Past generations have seen this all before. That is why for nearly three decades the ICBA has been warning that our financial system was becoming dangerously over concentrated, and that there would be ruinous consequences to pay — just as in earlier times. Now ICBA's warnings are reality — again.
The financial structure policies of several recent administrations, plus those of a very encouraging and accommodating Federal Reserve Board have led to the bailout of Bear Stearns. For nearly 30 years, national policymakers have allowed our financial system to become so concentrated at the top that it resembles the equivalent of European royal inbreeding — look beneath the skin and there is only one strain of financial DNA — every entity is related (directly or indirectly) to every other entity.
Who will pay for this mess? Community banks, small businesses and ultimately consumers and taxpayers in the form of higher operating costs, and much greater regulation (which falls hardest on community banks which least can handle it), and for consumers, higher fees and transaction costs. Ultimately, we will all pay for this mess.
While Wall Street is being accommodated by our Washington policymakers, and executive managers of the Wall Street firms that caused this train wreck are walking away with hundreds of millions of dollars in their own pockets, or are being allowed to hold on to their multi-million-dollar jobs, community bankers are struggling under new regulatory burdens, and are being harassed by overly zealous examiners taking out their frustrations on banks too small to fight back (unlike Wall Street mavens who get on their private jets and come meet with top Washington policymakers on a day's notice).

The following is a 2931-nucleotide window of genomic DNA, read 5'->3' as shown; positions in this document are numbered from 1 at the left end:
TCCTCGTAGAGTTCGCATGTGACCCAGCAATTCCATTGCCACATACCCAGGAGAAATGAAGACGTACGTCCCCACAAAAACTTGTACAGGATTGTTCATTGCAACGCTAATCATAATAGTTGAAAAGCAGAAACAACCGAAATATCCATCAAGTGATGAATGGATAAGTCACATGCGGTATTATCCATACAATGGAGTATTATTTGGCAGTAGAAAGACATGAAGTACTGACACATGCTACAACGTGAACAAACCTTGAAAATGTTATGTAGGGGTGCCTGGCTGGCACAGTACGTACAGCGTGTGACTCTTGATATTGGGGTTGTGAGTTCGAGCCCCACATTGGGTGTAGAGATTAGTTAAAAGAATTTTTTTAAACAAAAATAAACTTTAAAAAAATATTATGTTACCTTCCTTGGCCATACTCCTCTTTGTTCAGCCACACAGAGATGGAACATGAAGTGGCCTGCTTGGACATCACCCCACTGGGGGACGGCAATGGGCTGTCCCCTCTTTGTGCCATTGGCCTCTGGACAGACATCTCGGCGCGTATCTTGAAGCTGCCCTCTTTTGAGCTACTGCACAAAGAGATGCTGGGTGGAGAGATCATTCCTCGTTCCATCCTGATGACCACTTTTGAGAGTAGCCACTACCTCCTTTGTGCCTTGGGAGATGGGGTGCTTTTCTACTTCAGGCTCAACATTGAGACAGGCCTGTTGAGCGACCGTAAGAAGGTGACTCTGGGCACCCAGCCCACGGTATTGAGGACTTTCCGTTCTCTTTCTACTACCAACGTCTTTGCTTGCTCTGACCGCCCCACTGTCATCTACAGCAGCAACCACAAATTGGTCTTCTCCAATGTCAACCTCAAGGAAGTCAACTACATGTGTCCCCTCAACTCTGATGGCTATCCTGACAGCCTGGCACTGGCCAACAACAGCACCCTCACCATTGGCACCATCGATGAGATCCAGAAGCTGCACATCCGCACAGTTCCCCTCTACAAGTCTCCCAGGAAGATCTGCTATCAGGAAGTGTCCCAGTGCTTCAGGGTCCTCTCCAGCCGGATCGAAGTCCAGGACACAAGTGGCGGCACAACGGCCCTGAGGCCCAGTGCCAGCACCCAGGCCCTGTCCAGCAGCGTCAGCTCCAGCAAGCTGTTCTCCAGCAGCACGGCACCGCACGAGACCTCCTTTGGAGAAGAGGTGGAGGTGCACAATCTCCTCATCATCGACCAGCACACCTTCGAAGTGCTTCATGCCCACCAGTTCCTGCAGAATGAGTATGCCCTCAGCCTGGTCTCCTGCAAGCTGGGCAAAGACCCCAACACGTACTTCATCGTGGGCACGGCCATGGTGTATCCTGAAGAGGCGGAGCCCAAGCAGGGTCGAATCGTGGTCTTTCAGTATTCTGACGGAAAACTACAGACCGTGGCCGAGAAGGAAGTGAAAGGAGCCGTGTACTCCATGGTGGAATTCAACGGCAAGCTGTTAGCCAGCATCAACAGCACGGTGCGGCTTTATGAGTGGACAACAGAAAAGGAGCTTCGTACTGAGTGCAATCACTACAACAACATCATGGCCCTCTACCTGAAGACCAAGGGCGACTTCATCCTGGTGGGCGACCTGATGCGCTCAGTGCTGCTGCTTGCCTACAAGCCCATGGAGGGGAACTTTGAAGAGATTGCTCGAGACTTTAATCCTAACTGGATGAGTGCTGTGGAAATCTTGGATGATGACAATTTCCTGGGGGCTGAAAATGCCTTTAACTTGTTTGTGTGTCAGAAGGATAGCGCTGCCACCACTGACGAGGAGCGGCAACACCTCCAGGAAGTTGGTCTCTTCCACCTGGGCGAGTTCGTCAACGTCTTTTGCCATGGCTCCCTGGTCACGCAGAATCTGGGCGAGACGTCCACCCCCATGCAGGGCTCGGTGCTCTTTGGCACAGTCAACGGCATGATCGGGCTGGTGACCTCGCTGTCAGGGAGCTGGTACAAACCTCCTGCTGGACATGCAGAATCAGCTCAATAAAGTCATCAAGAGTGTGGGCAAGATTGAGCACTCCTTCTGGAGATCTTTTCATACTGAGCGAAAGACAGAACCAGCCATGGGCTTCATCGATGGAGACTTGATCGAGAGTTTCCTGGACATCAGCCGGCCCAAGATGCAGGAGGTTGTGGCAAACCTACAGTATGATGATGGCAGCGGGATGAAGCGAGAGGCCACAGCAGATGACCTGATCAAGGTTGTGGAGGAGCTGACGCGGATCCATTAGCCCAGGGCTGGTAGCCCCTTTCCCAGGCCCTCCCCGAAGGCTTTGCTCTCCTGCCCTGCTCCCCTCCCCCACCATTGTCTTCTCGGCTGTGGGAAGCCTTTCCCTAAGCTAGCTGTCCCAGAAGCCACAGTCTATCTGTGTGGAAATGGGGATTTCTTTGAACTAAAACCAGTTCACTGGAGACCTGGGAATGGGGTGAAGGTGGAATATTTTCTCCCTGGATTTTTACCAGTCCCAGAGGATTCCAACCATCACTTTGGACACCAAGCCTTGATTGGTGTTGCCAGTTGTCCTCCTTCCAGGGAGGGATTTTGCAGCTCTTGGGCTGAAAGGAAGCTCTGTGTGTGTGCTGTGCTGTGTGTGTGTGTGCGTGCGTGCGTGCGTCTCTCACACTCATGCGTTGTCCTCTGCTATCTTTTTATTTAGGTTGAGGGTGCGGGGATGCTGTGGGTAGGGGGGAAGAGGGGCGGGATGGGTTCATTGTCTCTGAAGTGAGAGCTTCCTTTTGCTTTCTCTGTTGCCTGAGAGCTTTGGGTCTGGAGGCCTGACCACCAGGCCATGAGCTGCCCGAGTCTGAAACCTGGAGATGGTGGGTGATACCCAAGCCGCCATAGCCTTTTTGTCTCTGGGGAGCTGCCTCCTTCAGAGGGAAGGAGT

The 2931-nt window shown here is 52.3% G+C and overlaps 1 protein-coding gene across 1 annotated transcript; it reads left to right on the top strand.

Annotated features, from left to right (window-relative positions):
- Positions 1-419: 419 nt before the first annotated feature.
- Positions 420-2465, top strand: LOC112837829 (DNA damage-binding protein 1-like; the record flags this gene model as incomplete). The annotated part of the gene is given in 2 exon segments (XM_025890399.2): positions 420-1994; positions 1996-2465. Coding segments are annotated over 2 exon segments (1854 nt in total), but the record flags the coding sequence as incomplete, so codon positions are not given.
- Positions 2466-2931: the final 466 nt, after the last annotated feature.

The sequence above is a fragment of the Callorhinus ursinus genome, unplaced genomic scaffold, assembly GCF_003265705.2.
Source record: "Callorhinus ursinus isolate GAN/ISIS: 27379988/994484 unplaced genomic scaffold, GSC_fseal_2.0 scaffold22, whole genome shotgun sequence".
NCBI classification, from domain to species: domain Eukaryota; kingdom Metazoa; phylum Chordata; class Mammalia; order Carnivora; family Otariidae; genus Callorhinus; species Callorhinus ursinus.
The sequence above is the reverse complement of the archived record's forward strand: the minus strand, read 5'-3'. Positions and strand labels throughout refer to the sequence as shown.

To say that the community banking industry is upset would be one of the great understatements of all time. When is enough, enough?! How many times must the community banker on Main Street bear the sins of Wall Street through more burdensome regulations and harsh exams before the policy makers "get it"?
The Wall Street banks and brokerage houses caused much of this financial chaos, but it is the community banks that will be rounded up and shot. Does this make sense? When do national financial policies become so counter productive that economic growth is harmed at the grass roots level? Why are "all banks" being targeted, when just a handful of the largest Wall Street firms caused 95 percent of this mess?
I urge every community banker in America to call, write or e-mail your senators and representative. Tell them you are mad as hell and you are not going to take it anymore. Tell them to punish the Wall Street moguls that caused this mess, and to haul the federal regulatory officials whose accommodating policies allowed this all to happen before them and bring some accountability to our financial system.
Let's bring sanity back to our American financial system and stop allowing the creation of these behemoths that are too big to fail, too big to punish, too big to regulate, and too big to manage.
Cam Fine is the President and CEO of the Independent Community Banker Association of America